It reads like a cliché, but Takayama – and Sannomachi Street in particular – really is one of those places where it feels like you've stepped back in time. We associate Japan with modernity in so many different ways: skyscrapers, bullet trains, and robotics, but slightly off the beaten path lie a series of preserved villages, towns, and cities with parts dating back to the Edo period (1603-1868). Takayama is my favourite amongst them, and the Sannomachi still retains much of its rich mercantile flavour, as the street is packed with wonderful little shops selling saké, sweets and gifts
I wanted to capture the Sannomachi as synoptically as possible in the tight word count. A passive and apathetic cat – much more interested in resting than in what's actually happening down on the street below – seemed like the perfect lens with which to view the hustle and bustle. Cats have also long been associated with good fortune in Japan, but the maneki-neko especially – the 'beckoning cat' you often see in the windows of Chinese restaurants in the UK, despite their Japanese origin – are thought to help bring customers into the shop or restaurant they beckon from. In this way, I thought a cat would be the ideal candidate through which to tell the story, ambassadors as they are in Japan for all things mercantile and calm symbols of continuity from the Edo period to the Reiwa era we currently inhabit.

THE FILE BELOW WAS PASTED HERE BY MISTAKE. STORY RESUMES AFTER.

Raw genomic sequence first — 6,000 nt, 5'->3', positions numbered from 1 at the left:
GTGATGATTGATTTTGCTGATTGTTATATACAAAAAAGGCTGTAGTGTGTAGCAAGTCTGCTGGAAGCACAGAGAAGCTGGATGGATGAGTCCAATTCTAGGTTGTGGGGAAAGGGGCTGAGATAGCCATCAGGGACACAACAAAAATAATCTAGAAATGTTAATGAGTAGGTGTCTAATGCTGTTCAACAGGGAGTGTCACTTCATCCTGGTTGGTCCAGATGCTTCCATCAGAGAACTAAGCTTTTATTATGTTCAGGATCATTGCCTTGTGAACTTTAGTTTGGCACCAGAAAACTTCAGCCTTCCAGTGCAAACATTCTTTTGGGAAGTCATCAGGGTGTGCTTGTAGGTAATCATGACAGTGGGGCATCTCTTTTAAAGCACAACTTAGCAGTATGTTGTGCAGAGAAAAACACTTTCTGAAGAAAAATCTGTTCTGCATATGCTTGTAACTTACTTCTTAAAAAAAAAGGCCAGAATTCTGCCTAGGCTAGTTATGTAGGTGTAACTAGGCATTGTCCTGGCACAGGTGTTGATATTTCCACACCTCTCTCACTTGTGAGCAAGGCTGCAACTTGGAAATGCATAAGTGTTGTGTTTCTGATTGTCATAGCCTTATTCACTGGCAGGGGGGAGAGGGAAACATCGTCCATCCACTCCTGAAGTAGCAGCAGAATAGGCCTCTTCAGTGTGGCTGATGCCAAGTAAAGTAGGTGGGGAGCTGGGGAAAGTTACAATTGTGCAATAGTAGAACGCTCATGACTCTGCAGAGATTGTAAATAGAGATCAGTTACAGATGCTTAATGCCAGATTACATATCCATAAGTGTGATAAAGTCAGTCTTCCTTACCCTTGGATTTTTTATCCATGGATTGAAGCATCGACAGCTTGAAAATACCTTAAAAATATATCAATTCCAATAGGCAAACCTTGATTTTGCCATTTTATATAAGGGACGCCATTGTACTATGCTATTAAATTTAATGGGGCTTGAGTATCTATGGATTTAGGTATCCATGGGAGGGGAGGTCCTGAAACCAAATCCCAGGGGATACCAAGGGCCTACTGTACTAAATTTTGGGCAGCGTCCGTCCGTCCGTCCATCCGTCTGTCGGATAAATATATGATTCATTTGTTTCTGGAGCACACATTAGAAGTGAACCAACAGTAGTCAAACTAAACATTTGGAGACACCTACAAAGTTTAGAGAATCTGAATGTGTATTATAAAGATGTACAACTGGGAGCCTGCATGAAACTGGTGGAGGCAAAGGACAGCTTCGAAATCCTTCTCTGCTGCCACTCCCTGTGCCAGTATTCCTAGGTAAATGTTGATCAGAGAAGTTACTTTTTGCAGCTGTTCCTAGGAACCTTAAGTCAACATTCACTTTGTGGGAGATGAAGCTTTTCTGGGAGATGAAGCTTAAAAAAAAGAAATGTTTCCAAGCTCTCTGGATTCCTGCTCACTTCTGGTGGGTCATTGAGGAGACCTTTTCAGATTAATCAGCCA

Runner-up in the Wicked Young Writer Awards, Laurence Sullivan’s creative writing has appeared in such places as: Londonist, The List and NHK-World.
This story is read by Mariah Gale and is one of nine selected from entries to a competition run by the Museum of Walking and included in an anthology called Flash #MyLandmarks published in November 2019 by Sampson Low Publishers and available from them or from the Museum of Walking.